The Agricultural Industries Confederation (AIC) is urging farmers to take measures to prevent fertiliser theft and to follow safe handling and secure storage advice.

The AIC said nitrogen-based fertilisers are at risk of being used in criminal activities such as terrorism, posing a “serious threat to the public if products were to fall into the wrong hands”.

Anyone handling these products has a responsibility to store them securely and be vigilant against safety risks, the AIC said.

AIC Services technical manager, Roberta Reeve, said: “As farmers gear up for what may prove to be a hectic spring application window because of poor weather, it’s vital that they don’t forget their responsibility to keep fertilisers safe and secure at all times.

“By following the simple guidance on the storing and handling of fertiliser, farmers and growers will help to deter thieves and protect the public and the environment from harm.”

AIC’s Fertiliser Industry Assurance Scheme (FIAS) provides an assurance system to ensure that the security, safety and traceability of fertilisers meet the safety requirements of the government and industry.

Fertiliser safety

AIC advice relating to fertiliser safety is supported by the Department for Environment, Food and Rural Affairs (Defra) and the National Farmers Union (NFU).

The AIC said, wherever possible, farmers should use an FIAS-approved fertiliser supplier.

Other AIC recommendations relating to safe storage include:

  • Wherever possible, keep fertiliser in a secure place away from public view, such as a locked building or sheeted area;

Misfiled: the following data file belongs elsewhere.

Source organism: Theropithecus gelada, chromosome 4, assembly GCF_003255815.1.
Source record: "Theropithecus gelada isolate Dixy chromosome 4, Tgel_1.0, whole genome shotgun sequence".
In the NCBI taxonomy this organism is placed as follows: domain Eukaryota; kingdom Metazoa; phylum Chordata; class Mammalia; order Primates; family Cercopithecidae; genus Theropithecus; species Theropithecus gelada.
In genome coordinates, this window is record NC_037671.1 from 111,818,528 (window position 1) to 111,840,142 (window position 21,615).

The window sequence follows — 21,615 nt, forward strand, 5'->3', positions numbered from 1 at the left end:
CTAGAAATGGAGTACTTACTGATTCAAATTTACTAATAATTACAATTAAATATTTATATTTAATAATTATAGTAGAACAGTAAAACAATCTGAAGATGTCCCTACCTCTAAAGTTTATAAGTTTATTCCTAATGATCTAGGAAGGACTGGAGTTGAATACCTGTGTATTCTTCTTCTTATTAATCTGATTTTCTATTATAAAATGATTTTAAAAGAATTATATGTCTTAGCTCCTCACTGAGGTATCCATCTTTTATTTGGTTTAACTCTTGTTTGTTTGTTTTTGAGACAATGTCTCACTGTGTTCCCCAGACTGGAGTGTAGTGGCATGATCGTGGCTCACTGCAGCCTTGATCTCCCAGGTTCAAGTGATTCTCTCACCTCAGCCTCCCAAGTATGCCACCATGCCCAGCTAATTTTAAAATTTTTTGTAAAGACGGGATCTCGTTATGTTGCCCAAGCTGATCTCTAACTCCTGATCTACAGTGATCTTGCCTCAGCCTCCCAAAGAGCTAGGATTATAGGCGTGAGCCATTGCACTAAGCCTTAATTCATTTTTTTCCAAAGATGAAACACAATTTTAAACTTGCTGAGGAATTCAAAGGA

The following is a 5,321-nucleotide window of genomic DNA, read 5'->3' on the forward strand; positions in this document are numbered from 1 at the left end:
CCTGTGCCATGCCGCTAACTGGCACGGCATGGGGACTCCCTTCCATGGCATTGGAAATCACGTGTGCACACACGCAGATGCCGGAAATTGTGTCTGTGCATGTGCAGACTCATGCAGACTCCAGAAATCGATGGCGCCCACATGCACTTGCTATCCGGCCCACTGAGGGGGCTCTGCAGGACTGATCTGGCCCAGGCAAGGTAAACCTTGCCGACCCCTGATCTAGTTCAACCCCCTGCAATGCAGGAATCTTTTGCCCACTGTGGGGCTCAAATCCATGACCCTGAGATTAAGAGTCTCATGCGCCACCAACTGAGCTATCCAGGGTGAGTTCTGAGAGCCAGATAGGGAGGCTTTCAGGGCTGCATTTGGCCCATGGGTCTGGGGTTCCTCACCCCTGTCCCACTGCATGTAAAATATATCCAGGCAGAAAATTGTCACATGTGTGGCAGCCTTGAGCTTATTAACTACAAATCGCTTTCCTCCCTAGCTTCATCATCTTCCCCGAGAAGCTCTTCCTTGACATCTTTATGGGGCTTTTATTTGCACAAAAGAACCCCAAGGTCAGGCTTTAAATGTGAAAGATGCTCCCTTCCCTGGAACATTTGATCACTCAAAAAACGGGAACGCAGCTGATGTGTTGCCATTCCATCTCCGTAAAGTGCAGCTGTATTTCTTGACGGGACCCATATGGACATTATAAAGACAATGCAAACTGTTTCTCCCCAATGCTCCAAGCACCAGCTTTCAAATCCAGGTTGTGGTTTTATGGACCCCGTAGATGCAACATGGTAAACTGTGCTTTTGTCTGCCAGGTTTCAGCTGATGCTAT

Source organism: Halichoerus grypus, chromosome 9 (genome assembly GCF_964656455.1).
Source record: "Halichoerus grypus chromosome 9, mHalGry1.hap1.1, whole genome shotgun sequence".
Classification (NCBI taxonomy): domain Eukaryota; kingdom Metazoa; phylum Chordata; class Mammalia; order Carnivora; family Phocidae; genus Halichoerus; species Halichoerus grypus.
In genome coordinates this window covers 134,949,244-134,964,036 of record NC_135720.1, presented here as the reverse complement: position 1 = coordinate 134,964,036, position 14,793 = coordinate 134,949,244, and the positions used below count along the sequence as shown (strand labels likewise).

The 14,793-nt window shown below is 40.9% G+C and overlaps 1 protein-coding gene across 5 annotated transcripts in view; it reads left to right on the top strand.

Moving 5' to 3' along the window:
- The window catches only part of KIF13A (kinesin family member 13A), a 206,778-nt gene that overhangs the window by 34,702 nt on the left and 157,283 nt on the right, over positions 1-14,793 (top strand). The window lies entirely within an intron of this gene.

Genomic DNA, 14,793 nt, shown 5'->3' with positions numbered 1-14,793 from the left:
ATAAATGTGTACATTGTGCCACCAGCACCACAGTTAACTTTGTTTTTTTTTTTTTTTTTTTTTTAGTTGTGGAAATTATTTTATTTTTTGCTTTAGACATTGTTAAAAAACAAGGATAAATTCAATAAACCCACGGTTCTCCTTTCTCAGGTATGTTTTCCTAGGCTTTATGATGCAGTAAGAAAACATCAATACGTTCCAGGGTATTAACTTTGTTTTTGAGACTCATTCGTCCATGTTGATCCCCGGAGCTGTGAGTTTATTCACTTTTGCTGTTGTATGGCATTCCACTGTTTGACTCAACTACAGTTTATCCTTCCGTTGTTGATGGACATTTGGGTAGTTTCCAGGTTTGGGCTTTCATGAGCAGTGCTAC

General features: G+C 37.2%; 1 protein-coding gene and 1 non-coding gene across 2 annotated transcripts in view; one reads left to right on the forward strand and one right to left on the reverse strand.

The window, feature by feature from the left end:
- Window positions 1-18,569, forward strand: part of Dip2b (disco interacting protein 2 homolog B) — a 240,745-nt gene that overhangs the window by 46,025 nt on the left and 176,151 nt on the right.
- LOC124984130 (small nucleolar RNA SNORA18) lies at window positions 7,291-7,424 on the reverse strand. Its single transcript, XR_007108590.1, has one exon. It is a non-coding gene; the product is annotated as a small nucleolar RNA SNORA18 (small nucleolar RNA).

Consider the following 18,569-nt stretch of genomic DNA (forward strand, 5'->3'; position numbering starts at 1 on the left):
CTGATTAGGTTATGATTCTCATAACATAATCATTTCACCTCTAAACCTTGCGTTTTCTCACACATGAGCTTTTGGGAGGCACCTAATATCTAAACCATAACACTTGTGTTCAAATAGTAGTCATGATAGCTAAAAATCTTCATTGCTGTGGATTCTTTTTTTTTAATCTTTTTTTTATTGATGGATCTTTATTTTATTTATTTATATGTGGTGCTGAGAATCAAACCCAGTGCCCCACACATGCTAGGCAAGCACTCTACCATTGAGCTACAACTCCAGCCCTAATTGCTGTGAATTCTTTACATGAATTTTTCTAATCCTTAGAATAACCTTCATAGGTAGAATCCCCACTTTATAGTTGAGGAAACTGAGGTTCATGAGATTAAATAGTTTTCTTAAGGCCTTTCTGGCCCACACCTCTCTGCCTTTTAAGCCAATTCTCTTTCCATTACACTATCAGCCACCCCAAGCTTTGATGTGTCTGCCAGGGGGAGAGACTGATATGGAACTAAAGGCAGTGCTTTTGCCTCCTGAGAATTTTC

• Carry out regular stock checks and report any loss to the police immediately by calling 101;
  • Avoid leaving fertiliser in a field overnight, and never leave fertiliser in a field for a longer period of time.

The AIC highlighted that it is illegal to resell ammonium nitrate fertiliser without the correct documentation.

Therefore, farmers are encouraged to report any suspicious sales activity to the police by calling 101, and to the home office via its web reporting tool.

“Never advertise fertiliser for resale on auction sites, local and trade magazines, or social media,” AIC said.

“In particular, social media posts advertising surplus fertiliser stock for sale with pictures of product and storage locations significantly heighten a farm’s security risk and attract the unwanted attention of criminals.”

Where crop plans change and existing stocks of nitrogen-based fertilisers held on farm are no longer needed, AIC said products can be safely resold by contacting the original supplier and arranging the return and refund.